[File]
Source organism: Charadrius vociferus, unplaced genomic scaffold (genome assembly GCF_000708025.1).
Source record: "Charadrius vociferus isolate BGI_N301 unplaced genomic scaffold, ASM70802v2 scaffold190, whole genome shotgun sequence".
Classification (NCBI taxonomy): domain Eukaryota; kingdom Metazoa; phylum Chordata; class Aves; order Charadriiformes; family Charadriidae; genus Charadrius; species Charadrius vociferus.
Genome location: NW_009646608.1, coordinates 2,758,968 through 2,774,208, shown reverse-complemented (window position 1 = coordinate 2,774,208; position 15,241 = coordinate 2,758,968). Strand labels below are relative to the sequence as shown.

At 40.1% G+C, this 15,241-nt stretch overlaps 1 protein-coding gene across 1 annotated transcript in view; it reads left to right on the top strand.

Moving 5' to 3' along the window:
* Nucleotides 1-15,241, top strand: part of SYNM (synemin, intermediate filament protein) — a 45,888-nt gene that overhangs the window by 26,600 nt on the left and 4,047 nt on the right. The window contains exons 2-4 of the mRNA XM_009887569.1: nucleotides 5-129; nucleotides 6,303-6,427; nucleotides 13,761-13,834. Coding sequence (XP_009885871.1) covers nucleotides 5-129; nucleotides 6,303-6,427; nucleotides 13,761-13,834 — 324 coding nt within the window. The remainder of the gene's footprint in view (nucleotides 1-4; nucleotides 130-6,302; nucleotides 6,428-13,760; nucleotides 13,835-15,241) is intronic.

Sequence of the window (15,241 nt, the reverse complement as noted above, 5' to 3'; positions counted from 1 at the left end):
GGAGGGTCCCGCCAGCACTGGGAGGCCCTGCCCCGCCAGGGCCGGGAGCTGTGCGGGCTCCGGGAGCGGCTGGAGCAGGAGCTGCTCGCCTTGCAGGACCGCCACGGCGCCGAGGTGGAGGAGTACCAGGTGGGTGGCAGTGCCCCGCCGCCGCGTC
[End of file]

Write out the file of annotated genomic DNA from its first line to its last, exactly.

Source organism: Charadrius vociferus, unplaced genomic scaffold (genome assembly GCF_000708025.1).
Source record: "Charadrius vociferus isolate BGI_N301 unplaced genomic scaffold, ASM70802v2 scaffold190, whole genome shotgun sequence".
Classification (NCBI taxonomy): domain Eukaryota; kingdom Metazoa; phylum Chordata; class Aves; order Charadriiformes; family Charadriidae; genus Charadrius; species Charadrius vociferus.
Genome location: NW_009646608.1, coordinates 2,758,968 through 2,774,208, shown reverse-complemented (window position 1 = coordinate 2,774,208; position 15,241 = coordinate 2,758,968). Strand labels below are relative to the sequence as shown.

At 40.1% G+C, this 15,241-nt stretch overlaps 1 protein-coding gene across 1 annotated transcript in view; it reads left to right on the top strand.

Moving 5' to 3' along the window:
* Nucleotides 1-15,241, top strand: part of SYNM (synemin, intermediate filament protein) — a 45,888-nt gene that overhangs the window by 26,600 nt on the left and 4,047 nt on the right. The window contains exons 2-4 of the mRNA XM_009887569.1: nucleotides 5-129; nucleotides 6,303-6,427; nucleotides 13,761-13,834. Coding sequence (XP_009885871.1) covers nucleotides 5-129; nucleotides 6,303-6,427; nucleotides 13,761-13,834 — 324 coding nt within the window. The remainder of the gene's footprint in view (nucleotides 1-4; nucleotides 130-6,302; nucleotides 6,428-13,760; nucleotides 13,835-15,241) is intronic.

Sequence of the window (15,241 nt, the reverse complement as noted above, 5' to 3'; positions counted from 1 at the left end):
GGAGGGTCCCGCCAGCACTGGGAGGCCCTGCCCCGCCAGGGCCGGGAGCTGTGCGGGCTCCGGGAGCGGCTGGAGCAGGAGCTGCTCGCCTTGCAGGACCGCCACGGCGCCGAGGTGGAGGAGTACCAGGTGGGTGGCAGTGCCCCGCCGCCGCGTC